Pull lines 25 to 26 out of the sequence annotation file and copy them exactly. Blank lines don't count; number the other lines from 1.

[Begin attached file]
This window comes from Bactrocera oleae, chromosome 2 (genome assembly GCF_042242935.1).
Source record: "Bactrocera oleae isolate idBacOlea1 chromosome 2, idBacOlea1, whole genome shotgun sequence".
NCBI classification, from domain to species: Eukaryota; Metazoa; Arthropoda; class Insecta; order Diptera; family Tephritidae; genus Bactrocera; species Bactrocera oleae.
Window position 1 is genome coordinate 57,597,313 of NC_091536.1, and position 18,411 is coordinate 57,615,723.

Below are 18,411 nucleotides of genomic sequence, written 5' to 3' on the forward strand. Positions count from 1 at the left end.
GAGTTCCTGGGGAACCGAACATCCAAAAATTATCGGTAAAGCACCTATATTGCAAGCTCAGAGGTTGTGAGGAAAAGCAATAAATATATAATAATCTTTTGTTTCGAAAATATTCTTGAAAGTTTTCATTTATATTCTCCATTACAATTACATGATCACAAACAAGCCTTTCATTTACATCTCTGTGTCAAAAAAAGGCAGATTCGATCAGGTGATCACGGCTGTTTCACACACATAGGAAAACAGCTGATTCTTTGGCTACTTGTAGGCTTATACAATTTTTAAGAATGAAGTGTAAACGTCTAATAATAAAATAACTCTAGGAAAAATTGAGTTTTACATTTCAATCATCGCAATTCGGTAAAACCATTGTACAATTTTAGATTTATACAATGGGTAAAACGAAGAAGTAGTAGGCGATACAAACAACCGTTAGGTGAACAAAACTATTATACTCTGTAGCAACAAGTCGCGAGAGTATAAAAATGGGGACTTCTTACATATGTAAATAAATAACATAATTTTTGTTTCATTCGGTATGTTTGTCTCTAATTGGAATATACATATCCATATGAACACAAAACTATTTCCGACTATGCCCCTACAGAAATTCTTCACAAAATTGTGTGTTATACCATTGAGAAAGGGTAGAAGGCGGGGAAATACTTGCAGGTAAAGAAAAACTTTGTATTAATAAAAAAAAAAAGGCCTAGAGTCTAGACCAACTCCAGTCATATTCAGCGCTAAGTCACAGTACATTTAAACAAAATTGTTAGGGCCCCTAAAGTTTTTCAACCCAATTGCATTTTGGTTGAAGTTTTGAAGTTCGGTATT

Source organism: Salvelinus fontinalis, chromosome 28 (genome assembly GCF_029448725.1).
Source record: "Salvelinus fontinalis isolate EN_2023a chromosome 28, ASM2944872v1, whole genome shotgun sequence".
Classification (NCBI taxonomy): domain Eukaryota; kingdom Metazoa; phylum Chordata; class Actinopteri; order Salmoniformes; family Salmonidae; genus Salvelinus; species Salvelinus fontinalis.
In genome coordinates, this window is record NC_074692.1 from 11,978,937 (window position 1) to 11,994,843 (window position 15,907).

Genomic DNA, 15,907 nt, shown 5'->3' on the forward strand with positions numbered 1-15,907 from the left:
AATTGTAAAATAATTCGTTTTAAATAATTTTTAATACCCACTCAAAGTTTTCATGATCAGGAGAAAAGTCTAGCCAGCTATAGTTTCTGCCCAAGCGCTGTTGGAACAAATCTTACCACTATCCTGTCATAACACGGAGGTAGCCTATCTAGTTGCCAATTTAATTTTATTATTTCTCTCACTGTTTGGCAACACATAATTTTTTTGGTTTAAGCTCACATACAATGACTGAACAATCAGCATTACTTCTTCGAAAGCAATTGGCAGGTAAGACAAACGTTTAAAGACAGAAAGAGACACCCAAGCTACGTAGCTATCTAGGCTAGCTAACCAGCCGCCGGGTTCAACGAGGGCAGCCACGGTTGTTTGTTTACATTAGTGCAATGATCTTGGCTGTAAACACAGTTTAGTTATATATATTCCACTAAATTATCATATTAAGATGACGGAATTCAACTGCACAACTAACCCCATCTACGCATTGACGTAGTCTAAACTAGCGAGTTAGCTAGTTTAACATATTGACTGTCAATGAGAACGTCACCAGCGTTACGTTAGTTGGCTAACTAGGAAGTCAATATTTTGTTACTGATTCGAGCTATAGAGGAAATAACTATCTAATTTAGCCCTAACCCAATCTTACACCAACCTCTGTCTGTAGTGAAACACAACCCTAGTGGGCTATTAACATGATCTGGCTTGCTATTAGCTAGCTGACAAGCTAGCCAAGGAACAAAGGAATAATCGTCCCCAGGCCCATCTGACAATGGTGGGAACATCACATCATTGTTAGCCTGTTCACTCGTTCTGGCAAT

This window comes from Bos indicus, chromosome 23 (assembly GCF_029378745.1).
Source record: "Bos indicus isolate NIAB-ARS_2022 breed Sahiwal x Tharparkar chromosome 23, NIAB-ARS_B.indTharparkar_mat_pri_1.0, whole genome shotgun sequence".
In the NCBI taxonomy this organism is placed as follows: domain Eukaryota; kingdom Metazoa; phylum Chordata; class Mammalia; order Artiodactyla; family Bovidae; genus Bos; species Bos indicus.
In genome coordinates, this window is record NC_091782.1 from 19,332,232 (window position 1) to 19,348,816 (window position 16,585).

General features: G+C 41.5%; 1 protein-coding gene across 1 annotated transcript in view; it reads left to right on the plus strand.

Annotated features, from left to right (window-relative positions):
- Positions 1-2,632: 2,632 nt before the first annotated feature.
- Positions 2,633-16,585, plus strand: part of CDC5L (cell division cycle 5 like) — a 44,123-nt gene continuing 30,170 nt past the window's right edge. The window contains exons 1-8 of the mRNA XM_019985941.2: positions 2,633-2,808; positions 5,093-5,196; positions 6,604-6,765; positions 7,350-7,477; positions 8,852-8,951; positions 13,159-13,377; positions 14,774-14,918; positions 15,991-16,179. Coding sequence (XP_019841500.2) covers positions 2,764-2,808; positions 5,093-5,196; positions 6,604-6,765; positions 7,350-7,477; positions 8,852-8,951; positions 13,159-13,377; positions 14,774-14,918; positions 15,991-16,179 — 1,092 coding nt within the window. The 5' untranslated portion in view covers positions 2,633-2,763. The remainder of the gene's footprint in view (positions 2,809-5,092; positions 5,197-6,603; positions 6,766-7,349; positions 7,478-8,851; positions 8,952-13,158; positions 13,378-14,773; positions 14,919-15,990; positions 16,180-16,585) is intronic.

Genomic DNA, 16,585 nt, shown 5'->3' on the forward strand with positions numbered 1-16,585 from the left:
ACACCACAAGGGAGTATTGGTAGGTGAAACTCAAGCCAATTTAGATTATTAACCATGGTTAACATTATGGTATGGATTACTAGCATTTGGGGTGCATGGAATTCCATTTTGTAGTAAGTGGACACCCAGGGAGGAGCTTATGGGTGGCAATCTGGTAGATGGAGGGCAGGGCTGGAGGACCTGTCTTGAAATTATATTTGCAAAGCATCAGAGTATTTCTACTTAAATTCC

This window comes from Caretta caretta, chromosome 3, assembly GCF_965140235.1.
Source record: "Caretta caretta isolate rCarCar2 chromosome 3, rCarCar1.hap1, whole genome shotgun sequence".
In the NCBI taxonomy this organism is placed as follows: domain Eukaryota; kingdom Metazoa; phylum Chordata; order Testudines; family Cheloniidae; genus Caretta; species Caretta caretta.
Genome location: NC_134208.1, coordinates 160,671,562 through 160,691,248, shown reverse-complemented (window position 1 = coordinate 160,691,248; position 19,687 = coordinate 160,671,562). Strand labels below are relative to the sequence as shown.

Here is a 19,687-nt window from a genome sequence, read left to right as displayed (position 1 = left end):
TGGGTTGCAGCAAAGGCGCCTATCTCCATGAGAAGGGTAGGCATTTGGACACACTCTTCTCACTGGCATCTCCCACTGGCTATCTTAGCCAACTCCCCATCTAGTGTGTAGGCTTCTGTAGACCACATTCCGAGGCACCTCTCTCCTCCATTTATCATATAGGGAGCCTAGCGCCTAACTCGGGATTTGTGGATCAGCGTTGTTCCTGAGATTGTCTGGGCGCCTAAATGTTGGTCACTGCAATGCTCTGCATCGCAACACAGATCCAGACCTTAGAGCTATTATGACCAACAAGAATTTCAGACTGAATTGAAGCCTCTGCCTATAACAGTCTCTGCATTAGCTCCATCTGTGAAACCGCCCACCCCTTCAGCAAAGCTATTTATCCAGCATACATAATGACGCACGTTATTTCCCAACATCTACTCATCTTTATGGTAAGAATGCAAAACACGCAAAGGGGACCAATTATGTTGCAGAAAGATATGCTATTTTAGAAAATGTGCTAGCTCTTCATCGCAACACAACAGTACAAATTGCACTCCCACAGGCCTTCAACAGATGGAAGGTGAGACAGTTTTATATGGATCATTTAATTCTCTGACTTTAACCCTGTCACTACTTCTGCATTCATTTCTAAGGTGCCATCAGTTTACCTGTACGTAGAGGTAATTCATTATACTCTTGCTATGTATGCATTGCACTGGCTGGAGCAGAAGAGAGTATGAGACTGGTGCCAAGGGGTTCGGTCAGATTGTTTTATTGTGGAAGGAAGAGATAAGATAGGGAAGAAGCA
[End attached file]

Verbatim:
In the NCBI taxonomy this organism is placed as follows: domain Eukaryota; kingdom Metazoa; phylum Chordata; order Testudines; family Cheloniidae; genus Caretta; species Caretta caretta.
Genome location: NC_134208.1, coordinates 160,671,562 through 160,691,248, shown reverse-complemented (window position 1 = coordinate 160,691,248; position 19,687 = coordinate 160,671,562). Strand labels below are relative to the sequence as shown.